Defenders of Wildlife says the Oregon Fish and Wildlife Commission’s decision today to remove state endangered species protections for wolves is premature and would likely lead to slowed or stopped wolf recovery in the state. No other species has been removed from the state’s endangered species list with a population of fewer than 100 individuals statewide or when they were still absent from a significant portion of their historic range.

Shawn Cantrell, Defenders of Wildlife’s northwest director, testified at today’s meeting and issued the following statement:

“We are deeply disappointed to see the Fish and Wildlife Commission approve a state delisting of wolves when only the barest minimum requirements have been met. The better and more cautious alternative would have been to downlist wolves from endangered to threatened and not delist them entirely. This would have continued to provide vital state protections for wolves, while also recognizing the progress the state has made to recover wolves in the eastern part of the state. More importantly, it would have left wolves fully protected in the western part of Oregon, where they are only just starting to expand and are in the earliest stages of recovery.

“Unfortunately, the commission decided to prematurely delist wolves without first updating and amending the Oregon Wolf Management Plan, which is overdue for a planned update. It will be critical that any subsequent revision of the plan maintains protocols for using non-lethal conflict avoidance tools, like livestock guarding dogs or fencing, to reduce potential livestock-wolf conflicts.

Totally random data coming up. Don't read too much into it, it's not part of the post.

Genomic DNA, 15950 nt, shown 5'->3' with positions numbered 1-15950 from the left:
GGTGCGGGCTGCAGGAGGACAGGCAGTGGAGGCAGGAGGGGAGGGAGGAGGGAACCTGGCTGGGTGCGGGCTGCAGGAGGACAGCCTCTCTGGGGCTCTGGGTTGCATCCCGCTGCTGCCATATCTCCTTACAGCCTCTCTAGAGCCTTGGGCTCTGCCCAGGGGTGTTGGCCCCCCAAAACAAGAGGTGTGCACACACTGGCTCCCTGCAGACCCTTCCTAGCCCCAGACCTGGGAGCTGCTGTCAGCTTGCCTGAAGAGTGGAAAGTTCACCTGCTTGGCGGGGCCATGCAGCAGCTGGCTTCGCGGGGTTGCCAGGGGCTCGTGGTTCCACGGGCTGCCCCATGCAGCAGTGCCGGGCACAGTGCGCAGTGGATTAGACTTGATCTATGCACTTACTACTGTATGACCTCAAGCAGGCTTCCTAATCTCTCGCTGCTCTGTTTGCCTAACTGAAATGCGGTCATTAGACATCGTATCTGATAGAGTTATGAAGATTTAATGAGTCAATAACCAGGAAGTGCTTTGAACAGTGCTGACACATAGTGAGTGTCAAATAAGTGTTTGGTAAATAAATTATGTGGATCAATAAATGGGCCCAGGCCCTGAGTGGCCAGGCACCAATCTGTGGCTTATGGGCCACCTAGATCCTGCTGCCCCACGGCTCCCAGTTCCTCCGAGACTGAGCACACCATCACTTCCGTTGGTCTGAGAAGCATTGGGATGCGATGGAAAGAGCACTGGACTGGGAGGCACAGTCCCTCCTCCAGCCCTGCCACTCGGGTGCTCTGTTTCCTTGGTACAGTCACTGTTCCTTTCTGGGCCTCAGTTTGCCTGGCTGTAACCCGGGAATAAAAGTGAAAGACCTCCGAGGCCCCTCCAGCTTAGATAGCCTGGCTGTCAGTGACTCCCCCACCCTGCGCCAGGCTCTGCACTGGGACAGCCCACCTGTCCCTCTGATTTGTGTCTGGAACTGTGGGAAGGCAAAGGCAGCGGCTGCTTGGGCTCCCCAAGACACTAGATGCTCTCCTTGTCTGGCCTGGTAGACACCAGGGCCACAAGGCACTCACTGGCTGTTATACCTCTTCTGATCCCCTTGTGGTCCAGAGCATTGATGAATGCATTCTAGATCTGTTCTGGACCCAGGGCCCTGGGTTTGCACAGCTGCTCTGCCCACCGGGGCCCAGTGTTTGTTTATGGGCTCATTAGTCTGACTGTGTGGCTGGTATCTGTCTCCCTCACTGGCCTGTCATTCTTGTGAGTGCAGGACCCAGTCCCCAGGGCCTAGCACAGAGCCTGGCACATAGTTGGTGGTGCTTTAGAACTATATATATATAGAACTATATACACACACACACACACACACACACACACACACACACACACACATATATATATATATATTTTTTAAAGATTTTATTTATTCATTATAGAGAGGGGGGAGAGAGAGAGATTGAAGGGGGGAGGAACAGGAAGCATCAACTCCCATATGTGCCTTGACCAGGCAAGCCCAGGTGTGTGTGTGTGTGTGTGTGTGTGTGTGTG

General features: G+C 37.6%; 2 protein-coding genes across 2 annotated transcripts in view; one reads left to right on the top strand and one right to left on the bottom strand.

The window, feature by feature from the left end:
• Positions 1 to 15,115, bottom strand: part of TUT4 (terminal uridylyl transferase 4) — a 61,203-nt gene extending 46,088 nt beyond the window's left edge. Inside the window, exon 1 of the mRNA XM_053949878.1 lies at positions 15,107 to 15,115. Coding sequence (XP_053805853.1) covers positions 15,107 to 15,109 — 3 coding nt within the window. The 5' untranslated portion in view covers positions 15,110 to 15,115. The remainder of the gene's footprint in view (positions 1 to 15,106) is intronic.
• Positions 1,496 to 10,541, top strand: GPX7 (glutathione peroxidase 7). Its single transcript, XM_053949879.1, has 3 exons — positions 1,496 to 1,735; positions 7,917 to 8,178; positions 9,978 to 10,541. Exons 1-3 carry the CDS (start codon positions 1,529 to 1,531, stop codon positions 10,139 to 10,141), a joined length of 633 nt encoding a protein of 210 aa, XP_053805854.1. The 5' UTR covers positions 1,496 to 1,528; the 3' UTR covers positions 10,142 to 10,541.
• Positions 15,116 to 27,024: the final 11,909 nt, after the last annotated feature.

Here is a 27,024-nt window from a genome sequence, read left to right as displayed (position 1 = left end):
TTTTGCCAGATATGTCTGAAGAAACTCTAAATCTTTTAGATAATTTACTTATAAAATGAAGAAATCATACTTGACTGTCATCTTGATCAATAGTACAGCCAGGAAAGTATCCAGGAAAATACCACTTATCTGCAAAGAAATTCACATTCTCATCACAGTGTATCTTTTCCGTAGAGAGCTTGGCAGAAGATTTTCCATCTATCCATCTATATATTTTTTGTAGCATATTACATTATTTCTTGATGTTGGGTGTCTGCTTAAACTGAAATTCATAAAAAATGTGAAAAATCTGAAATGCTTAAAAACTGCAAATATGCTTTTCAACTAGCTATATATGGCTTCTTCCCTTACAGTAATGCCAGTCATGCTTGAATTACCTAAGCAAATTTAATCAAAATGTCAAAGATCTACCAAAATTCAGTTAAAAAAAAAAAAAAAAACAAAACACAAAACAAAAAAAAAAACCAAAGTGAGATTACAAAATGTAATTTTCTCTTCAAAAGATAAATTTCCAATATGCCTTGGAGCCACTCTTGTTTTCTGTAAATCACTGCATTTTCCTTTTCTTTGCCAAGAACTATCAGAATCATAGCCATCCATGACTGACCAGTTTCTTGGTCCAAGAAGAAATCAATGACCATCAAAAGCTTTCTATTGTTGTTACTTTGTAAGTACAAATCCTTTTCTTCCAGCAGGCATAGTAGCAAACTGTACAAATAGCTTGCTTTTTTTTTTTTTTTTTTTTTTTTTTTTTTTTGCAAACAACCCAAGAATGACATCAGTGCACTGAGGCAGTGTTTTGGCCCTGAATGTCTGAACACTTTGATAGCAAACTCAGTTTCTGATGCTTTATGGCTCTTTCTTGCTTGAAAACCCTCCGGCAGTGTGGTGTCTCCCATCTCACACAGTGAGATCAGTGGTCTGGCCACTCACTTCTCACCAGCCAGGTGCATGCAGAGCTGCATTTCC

“Oregon recently has been a real leader emphasizing non-lethal conflict management between livestock and wolves so that wolves can continue their recovery in the state. Given the commission’s decision on delisting today, it will be all the more critical for Oregon to continue to emphasize and promote non-lethal strategies for allowing wolves and livestock to coexist on the same landscapes.

ODFW report says Oregon has met criteria to delist wolves

http://www.eastoregonian.com/eo/capital-bureau/20151008/odfw-report-says-oregon-has-met-criteria-to-delist-wolves